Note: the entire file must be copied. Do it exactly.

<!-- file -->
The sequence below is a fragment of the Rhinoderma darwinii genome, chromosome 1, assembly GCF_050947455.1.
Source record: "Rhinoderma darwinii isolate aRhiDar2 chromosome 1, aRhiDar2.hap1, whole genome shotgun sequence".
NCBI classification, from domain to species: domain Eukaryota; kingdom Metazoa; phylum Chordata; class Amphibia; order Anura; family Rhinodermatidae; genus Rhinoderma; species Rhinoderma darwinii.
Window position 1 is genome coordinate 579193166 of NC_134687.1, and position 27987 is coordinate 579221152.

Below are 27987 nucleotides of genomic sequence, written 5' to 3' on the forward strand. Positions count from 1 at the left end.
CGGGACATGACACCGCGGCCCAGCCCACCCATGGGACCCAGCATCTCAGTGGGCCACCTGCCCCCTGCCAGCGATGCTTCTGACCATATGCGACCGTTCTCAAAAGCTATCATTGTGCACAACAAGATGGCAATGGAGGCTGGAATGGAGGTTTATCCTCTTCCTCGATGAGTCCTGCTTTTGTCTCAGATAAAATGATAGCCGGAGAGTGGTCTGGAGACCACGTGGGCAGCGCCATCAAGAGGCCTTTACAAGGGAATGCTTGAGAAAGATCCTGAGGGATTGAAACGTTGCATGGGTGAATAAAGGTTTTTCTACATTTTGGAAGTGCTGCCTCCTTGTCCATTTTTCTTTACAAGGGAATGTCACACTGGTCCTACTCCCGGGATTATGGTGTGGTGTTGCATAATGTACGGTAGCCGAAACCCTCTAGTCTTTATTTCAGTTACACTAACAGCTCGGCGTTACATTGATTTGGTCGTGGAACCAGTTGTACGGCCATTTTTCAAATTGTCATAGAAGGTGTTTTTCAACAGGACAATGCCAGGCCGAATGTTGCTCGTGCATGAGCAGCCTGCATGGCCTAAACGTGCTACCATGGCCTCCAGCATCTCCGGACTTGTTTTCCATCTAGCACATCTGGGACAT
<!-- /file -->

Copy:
The sequence below is a fragment of the Rhinoderma darwinii genome, chromosome 1, assembly GCF_050947455.1.
Source record: "Rhinoderma darwinii isolate aRhiDar2 chromosome 1, aRhiDar2.hap1, whole genome shotgun sequence".
NCBI classification, from domain to species: domain Eukaryota; kingdom Metazoa; phylum Chordata; class Amphibia; order Anura; family Rhinodermatidae; genus Rhinoderma; species Rhinoderma darwinii.
Window position 1 is genome coordinate 579193166 of NC_134687.1, and position 27987 is coordinate 579221152.

Below are 27987 nucleotides of genomic sequence, written 5' to 3' on the forward strand. Positions count from 1 at the left end.
CGGGACATGACACCGCGGCCCAGCCCACCCATGGGACCCAGCATCTCAGTGGGCCACCTGCCCCCTGCCAGCGATGCTTCTGACCATATGCGACCGTTCTCAAAAGCTATCATTGTGCACAACAAGATGGCAATGGAGGCTGGAATGGAGGTTTATCCTCTTCCTCGATGAGTCCTGCTTTTGTCTCAGATAAAATGATAGCCGGAGAGTGGTCTGGAGACCACGTGGGCAGCGCCATCAAGAGGCCTTTACAAGGGAATGCTTGAGAAAGATCCTGAGGGATTGAAACGTTGCATGGGTGAATAAAGGTTTTTCTACATTTTGGAAGTGCTGCCTCCTTGTCCATTTTTCTTTACAAGGGAATGTCACACTGGTCCTACTCCCGGGATTATGGTGTGGTGTTGCATAATGTACGGTAGCCGAAACCCTCTAGTCTTTATTTCAGTTACACTAACAGCTCGGCGTTACATTGATTTGGTCGTGGAACCAGTTGTACGGCCATTTTTCAAATTGTCATAGAAGGTGTTTTTCAACAGGACAATGCCAGGCCGAATGTTGCTCGTGCATGAGCAGCCTGCATGGCCTAAACGTGCTACCATGGCCTCCAGCATCTCCGGACTTGTTTTCCATCTAGCACATCTGGGACAT